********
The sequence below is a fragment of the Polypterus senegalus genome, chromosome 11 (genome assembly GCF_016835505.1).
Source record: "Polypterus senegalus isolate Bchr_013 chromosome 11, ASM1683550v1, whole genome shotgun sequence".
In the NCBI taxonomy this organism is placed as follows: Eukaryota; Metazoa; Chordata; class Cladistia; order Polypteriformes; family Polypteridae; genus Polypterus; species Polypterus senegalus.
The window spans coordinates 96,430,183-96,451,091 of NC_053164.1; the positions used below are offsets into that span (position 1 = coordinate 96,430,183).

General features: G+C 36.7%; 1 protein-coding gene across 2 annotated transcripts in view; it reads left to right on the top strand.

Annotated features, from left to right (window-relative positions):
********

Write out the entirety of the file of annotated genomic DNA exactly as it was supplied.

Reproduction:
The sequence below is a fragment of the Polypterus senegalus genome, chromosome 11 (genome assembly GCF_016835505.1).
Source record: "Polypterus senegalus isolate Bchr_013 chromosome 11, ASM1683550v1, whole genome shotgun sequence".
In the NCBI taxonomy this organism is placed as follows: Eukaryota; Metazoa; Chordata; class Cladistia; order Polypteriformes; family Polypteridae; genus Polypterus; species Polypterus senegalus.
The window spans coordinates 96,430,183-96,451,091 of NC_053164.1; the positions used below are offsets into that span (position 1 = coordinate 96,430,183).

General features: G+C 36.7%; 1 protein-coding gene across 2 annotated transcripts in view; it reads left to right on the top strand.

Annotated features, from left to right (window-relative positions):